What do we learn from the freedom that the Maccabees won in their time?
• They resisted the tyranny of a ruler
and regime that sought to impose
one culture, one belief, and one approach
to life on everyone.
• They demonstrated that power that lacks inspiration
and purpose, but only seeks control, will not
• They turned the perceived need among some of
their fellow Jews to acquiesce to cultural pressures
around them into an affirmation that it’s all
right to be different.
• They acted with courage in the face of great odds
and what might have been certain defeat.
• They kept their vision focused on what was holy
to them: their values, their tradition, their rituals,
their community, and their God.
• They persisted in engendering hope at a hopeless
What do we see in the lights we light on the
• We first see the history of
each chanukiah we light:
when it came into our home,
who lit the candles on it over
the years, why that particular
chanukiah design bore significance
for the family, and, perhaps, photographs
of lighting the candles from year to year, and how
Chanukah itself marks the passing of our heritage
from one generation to the
• We see the joy that we know in
our own lives that comes from
warming relationships with
family and friends.
• We see connections between
us and the Jews around the
world who are also lighting their Chanukiot.
• We acknowledge that our celebration is one of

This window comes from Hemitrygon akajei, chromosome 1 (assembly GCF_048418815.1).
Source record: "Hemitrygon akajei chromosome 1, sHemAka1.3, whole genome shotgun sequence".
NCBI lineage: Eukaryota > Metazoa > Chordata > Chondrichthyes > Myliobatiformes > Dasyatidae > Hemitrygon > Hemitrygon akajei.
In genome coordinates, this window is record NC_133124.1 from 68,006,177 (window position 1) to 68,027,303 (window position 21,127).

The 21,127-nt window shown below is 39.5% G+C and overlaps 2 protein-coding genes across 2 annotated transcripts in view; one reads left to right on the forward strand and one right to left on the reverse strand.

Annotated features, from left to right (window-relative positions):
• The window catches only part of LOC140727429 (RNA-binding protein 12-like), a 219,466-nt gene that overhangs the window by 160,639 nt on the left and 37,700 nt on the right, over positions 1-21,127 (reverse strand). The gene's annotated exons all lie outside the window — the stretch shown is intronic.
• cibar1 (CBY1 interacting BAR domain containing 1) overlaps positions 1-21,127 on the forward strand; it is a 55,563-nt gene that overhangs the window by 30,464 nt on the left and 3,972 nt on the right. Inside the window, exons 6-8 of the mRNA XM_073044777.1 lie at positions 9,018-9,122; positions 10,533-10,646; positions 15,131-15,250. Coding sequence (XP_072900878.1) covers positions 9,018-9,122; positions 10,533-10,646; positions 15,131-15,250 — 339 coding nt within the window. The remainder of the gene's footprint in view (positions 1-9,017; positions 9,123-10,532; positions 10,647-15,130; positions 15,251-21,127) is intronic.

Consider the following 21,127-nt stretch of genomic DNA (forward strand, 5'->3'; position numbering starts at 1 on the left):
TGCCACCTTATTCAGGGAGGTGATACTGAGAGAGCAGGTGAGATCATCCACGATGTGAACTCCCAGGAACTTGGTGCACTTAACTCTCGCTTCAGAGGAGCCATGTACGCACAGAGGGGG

many in December, which provides us with an
opportunity to build bridges of understanding.
• We look into the lights on the Chanukiah and see
the guidance and wisdom of Judaism that has sustained us until now and can
still nourish us with its teachings
about compassion, commitment,
justice, hope and
• We learn from using the
Shamash to light the other candles
that service is crucial to assuring that the
lights of any society or nation, in
the form of well-being for all people,
will burn brightly.
• We see the various colors of the
flames, reminding us of the diversity
of humankind that has a way
of moving people towards coexistence out of necessity
and, ultimately, out of love.
• We watch the candles burn
and feel their warmth, knowing
that we can exude that same
warmth through hospitality and
generosity of spirit.
May our celebration of Chanukah
in 5778 lead us to a special
place in ourselves and with
each other. As the lights of Chanukah are holy,
may we reflect that holiness in our lives through all